I was born and raised in the city when Detroit was a top-five city in terms of population.
Talk about a precipitous fall.
With that said, I keep wondering why other, older industrial cities (Chicago, Philadelphia, et. al.) haven’t fallen as far and as fast Detroit and what will it take to stop the continued depopulation of the city?
Clearly, this is a start.
It’s great news that there is new construction dotted across the landscape–most notably, Midtown and Downtown. But, the reality is Detroit is 139 square miles and until revitalization efforts infiltrate across the entire city, it will never fully recognize a total renaissance. Look beyond the glitzy buildings going up or being rehabbed downtown and other parts of the city, for example, and spend time in the neighborhoods.
The fact is, as you drive along certain thoroughfares and through various neighborhoods, you will note the abandonment and neglect.
But this thought kept gnawing at me. I grew up in the city when it was 1.5 million and was fortunate to experience life in the Motor City when commercial retail was abundant and DPS had over 200k students. What will it take attract people, including families, et. al.?
First, let’s accept the fact that Detroit, unless the unlikely event of annexation of suburbs takes place or there’s a major influx of residents, will probably no longer be a part of the million city club.
As the city continues to evolve and define its future, it’s important to develop realistic expectations goals and a plan based on being a smaller, more-efficient city providing a quality of life worth living and pursuing. I’m not an urban planner, but a business person who’s a visionary and strategic thinker.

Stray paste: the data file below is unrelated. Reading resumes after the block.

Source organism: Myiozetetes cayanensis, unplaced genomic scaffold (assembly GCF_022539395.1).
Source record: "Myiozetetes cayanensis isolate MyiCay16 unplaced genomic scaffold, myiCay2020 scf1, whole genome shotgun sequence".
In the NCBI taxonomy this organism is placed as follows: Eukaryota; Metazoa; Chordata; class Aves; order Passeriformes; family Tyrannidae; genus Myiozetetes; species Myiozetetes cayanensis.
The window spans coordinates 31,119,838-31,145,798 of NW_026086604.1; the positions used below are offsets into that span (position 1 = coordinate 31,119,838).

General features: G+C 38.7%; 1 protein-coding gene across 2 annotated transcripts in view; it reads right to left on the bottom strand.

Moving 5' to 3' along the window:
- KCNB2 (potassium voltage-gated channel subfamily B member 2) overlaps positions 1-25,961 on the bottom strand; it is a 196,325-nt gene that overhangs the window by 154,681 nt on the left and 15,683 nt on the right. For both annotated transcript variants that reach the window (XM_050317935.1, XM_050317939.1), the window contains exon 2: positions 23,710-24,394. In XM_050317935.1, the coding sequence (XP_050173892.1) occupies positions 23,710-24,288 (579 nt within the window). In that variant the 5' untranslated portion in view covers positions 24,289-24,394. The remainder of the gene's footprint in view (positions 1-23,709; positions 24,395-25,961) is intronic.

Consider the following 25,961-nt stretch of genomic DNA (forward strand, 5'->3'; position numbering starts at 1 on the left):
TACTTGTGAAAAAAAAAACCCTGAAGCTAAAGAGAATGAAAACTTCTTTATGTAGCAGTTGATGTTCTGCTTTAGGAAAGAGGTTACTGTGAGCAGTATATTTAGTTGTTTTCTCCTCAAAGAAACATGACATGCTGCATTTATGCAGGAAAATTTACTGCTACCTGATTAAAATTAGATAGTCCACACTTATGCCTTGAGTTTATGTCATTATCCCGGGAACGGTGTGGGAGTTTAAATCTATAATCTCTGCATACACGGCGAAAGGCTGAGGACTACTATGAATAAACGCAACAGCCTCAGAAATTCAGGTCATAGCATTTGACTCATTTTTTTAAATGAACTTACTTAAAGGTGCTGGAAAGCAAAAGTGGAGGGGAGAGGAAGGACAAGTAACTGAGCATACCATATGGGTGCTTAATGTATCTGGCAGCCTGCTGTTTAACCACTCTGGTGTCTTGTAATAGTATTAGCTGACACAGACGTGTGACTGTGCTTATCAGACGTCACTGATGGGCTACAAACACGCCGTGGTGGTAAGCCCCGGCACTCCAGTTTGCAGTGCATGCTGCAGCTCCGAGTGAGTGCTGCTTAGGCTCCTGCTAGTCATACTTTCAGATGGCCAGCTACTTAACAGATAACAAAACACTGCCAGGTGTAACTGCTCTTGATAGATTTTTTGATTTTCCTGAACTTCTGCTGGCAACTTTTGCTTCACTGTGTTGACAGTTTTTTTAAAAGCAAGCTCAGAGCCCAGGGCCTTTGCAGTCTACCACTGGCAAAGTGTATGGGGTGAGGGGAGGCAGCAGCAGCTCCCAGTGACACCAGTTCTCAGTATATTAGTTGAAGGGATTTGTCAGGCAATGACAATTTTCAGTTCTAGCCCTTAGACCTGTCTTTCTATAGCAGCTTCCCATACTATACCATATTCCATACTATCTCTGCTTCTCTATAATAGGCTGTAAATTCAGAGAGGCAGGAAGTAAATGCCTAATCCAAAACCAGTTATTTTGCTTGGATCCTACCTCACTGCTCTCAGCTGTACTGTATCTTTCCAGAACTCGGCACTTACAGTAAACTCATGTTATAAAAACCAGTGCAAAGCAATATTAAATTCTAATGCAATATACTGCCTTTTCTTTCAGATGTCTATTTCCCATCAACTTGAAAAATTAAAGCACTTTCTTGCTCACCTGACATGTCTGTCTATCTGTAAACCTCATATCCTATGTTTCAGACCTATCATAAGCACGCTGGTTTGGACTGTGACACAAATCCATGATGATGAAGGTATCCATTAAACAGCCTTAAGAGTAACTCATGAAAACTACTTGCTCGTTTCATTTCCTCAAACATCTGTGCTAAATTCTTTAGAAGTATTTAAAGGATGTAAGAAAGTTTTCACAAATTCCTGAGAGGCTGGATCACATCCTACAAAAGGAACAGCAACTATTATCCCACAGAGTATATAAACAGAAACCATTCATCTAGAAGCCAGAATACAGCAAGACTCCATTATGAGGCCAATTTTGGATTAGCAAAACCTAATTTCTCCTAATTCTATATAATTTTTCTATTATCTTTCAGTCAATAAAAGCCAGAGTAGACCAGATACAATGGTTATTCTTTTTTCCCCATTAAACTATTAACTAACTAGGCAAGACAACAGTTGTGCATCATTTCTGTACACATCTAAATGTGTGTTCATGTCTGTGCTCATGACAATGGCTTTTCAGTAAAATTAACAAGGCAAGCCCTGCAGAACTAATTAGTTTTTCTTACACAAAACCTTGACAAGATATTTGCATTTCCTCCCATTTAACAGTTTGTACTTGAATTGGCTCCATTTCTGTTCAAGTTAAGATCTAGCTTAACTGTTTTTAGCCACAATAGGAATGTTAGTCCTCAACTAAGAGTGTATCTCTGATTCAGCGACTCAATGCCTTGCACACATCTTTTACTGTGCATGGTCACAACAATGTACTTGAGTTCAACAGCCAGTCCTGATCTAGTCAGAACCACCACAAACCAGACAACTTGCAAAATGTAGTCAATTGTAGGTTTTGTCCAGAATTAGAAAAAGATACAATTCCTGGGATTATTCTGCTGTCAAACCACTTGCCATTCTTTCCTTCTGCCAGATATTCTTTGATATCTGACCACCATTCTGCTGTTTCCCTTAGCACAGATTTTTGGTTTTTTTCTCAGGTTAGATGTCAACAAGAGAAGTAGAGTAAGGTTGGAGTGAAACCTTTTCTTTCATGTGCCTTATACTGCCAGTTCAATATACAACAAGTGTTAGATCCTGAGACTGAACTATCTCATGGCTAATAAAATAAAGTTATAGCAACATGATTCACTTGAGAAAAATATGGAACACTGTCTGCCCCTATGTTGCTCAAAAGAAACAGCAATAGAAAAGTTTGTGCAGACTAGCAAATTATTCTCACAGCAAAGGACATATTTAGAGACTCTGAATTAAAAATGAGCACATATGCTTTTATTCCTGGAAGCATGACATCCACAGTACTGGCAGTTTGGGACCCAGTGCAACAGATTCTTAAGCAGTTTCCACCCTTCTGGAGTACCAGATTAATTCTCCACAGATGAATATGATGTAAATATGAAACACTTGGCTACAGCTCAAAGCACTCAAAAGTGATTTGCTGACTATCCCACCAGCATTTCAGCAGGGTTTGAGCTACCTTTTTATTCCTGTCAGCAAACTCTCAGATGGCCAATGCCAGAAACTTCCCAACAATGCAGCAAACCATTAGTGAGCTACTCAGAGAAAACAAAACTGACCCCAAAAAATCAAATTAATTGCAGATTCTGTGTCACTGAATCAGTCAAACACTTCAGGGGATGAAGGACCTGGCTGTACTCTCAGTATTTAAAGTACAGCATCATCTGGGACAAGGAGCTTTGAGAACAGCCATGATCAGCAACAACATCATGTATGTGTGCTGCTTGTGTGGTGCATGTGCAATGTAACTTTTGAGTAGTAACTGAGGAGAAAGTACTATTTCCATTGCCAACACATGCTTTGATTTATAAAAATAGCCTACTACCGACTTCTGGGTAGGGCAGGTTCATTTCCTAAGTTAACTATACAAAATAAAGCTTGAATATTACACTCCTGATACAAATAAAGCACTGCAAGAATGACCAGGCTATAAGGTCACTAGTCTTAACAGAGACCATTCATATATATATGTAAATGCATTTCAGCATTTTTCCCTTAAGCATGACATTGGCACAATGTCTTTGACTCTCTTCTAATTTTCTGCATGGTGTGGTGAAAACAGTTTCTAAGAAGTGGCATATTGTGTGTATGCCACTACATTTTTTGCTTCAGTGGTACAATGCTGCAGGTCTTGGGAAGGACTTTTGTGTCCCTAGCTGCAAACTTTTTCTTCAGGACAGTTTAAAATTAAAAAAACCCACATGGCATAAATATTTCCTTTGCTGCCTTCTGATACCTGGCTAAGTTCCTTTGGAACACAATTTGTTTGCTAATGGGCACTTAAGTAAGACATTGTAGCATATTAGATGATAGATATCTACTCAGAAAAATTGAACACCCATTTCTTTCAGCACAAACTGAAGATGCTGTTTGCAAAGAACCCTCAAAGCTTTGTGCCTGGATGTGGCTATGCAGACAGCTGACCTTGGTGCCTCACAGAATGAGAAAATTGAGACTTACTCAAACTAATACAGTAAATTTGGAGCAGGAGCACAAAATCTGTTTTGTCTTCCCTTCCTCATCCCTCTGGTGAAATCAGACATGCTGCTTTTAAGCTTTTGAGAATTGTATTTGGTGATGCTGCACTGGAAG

- Long-term Vision and Planning: The Mayor discussed his vision for Detroit. It needs to continued to be clearly defined and effectively communicated across the city, region and state. It also must be realistic. I’m not suggesting it’s not, but it’s essential the plan is fluid, transparent, realistic and executable.
- Continued Education Improvement: There’s a major push towards advanced technology and STEM, for example. Many people in the city are not educated in these areas because we’ve been a major manufacturing hub for so long, the belief was you could graduate into a job on the assembly line which is no longer the case. In other words, there’s a significant gap between today’s job expectations versus what people have been trained to do. The overall curriculum needs to be reassessed to ensure young people are the central focus and are being educated where future opportunities will exist. Same with those believing they’ve been left behind.
- Neighborhood Strategy: Yes, there are many announcements regarding revitalization, blight-removal efforts and job creation, Flex ‘N Gate, for example. However, what is the overall strategy supporting job creation and reallocation of people, if necessary? Without jobs in the neighborhoods, it will be a challenge to extend revitalization efforts. Therefore, a plan focused on neighborhood job creation needs to be developed and implemented which connects job creation across the entire city in sync with a transportation system which links residents with jobs.
- Public safety: Turn on any local news station and the first ten minutes are “doom and gloom”; specifically, crime and other similar types of stories. Sometimes, it reminds me we are the “wild, Wild West”, Detroit-style. Chief James Craig and the DPD team are doing an excellent job under the circumstances–however, I’m sure one might say DPD is resource constrained.
- Regional Cooperation: Clearly, with 1700 business leaders in the audience at MPC last week, many were opened to the Mayor’s ideas and willing to become more engage, I believe. There continues to be a heightened sense of interest in Detroit’s revitalization efforts, but the interest needs to continue to translate into action.
Metro Detroit is the population center for the state with nearly 50% of the state’s population residing in SE Michigan while Detroit is the largest and most recognizable city.
I believe in our city and its future, however, the city needs to continue to aggressively confront its challenges, redefine and effectively articulate expectations outward while continuing to push for jobs. Additionally, by adopting a consumer-centric and inclusive approach, Detroit’s future will continue to evolve positively.